Urban-rural differences in excess mortality among high-poverty populations: evidence from the Harlem Household Survey and the Pitt County, North Carolina Study of African American Health.

Published

Journal Article

Black youth residing in high-poverty areas have dramatically lower probabilities of surviving to age 65 if they are urban than if they are rural. Chronic disease deaths contribute heavily. We begin to probe the reasons using the Harlem Household Survey (HHS) and the Pitt County, North Carolina Study of African American Health (PCS). We compare HHS and PCS respondents on chronic disease rates, health behaviors, social support, employment, indicators of health care access, and health insurance. Chronic disease profiles do not favor Pitt County. Smoking uptake is similar across samples, but PCS respondents are more likely to quit. Indicators of access to health care and private health insurance are more favorable in Pitt County. Findings suggest rural mortality is averted through secondary or tertiary prevention, not primary. Macroeconomic and health system changes of the past 20 years may have left poor urban Blacks as medically underserved as poor rural Blacks.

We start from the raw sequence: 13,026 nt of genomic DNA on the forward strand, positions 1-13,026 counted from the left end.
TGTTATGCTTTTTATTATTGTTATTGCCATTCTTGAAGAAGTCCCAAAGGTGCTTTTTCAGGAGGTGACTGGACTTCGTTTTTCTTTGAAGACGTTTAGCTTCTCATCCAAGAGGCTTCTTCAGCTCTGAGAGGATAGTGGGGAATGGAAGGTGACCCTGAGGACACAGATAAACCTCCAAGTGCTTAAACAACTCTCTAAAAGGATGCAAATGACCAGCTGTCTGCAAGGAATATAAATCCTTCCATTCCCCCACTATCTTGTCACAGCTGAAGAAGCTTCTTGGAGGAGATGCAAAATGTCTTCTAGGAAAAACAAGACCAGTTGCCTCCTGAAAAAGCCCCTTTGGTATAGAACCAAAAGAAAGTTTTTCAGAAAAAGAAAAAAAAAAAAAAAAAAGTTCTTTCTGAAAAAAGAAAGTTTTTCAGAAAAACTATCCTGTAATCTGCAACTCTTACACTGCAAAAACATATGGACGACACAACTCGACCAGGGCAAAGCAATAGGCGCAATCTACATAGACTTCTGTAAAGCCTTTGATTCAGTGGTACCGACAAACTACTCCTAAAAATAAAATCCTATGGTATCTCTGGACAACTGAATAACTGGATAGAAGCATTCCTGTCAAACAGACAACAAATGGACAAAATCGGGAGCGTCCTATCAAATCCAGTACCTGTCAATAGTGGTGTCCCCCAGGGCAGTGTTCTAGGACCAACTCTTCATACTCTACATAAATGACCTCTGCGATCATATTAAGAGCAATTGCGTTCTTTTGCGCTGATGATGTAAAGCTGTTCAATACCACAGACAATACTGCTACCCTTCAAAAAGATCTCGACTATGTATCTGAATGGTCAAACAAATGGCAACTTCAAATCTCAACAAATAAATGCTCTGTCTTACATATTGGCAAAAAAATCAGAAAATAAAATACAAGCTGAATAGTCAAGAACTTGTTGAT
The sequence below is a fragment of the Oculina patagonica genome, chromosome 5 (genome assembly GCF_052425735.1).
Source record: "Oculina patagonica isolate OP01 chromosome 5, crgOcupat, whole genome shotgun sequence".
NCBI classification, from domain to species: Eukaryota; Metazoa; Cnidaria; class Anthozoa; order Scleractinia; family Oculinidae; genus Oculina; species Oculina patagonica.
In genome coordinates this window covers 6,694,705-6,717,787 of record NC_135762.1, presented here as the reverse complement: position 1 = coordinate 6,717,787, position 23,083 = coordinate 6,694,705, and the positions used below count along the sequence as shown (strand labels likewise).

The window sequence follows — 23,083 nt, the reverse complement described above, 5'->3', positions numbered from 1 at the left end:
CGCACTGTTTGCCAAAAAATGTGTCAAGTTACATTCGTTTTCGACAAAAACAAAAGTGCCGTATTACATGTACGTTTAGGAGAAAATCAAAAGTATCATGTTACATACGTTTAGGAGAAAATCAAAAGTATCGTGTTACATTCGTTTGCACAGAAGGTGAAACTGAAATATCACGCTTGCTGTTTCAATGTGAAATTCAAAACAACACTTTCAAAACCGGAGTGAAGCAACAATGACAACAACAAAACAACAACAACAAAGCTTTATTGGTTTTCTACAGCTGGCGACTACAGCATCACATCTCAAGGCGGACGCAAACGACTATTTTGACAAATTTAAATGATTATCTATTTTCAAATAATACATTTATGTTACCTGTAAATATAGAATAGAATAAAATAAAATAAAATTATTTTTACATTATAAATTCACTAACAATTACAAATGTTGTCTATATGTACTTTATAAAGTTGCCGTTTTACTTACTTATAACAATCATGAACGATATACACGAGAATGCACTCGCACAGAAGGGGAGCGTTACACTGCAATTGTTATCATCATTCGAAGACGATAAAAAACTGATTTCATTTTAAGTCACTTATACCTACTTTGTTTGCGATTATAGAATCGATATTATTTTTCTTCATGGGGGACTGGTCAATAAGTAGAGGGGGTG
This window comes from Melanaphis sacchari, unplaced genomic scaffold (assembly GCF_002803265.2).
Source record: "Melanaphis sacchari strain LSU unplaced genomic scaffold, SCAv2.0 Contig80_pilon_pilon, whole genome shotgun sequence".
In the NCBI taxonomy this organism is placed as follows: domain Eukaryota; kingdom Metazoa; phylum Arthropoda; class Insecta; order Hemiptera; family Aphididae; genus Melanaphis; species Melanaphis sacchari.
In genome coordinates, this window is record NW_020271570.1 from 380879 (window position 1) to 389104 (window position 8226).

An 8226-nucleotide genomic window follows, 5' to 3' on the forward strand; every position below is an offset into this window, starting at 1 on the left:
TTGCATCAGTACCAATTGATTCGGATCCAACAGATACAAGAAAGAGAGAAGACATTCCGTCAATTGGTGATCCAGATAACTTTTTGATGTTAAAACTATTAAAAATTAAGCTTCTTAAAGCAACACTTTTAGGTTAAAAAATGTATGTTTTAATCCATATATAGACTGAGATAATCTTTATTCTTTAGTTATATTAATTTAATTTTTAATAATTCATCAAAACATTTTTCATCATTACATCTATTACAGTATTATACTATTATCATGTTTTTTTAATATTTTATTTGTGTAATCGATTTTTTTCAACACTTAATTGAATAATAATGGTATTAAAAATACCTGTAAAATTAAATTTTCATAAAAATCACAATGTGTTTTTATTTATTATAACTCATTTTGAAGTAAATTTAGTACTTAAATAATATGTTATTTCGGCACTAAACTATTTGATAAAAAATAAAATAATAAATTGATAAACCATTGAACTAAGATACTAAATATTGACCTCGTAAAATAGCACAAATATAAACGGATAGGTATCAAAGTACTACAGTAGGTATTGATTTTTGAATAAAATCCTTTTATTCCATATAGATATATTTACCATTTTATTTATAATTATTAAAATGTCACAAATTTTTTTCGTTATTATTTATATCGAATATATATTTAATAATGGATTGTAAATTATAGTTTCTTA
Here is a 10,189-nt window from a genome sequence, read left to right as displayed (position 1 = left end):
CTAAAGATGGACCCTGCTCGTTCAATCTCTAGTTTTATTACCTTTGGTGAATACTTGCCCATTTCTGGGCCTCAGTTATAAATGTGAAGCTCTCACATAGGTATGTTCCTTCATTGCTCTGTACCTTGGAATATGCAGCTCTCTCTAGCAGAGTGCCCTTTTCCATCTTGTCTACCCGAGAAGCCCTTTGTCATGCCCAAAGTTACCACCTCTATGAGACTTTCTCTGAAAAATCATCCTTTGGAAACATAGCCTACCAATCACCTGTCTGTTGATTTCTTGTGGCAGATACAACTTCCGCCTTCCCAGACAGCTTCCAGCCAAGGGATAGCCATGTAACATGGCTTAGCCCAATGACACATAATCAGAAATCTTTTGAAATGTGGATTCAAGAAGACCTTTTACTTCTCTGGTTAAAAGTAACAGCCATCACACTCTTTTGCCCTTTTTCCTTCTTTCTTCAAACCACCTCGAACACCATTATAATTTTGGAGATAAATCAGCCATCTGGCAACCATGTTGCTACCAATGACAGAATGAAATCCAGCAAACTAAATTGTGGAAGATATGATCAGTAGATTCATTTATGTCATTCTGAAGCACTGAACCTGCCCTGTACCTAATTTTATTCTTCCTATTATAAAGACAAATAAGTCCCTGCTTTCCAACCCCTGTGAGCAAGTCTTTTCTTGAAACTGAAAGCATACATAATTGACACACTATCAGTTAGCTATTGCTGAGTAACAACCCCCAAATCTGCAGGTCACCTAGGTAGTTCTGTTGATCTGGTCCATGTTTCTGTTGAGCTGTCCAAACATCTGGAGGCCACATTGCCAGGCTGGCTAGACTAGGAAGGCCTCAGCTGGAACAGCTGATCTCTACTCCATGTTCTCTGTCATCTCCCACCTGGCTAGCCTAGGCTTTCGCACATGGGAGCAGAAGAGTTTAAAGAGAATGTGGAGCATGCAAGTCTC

Full Text

Duke Authors

Cited Authors

  • Geronimus, AT; Colen, CG; Shochet, T; Ingber, LB; James, SA

Published Date

  • August 2006

Published In

Volume / Issue

  • 17 / 3

Start / End Page

  • 532 - 558

PubMed ID

  • 16960321

Pubmed Central ID

  • 16960321

Electronic International Standard Serial Number (EISSN)

  • 1548-6869

International Standard Serial Number (ISSN)

  • 1049-2089

Digital Object Identifier (DOI)

  • 10.1353/hpu.2006.0105

Language

  • eng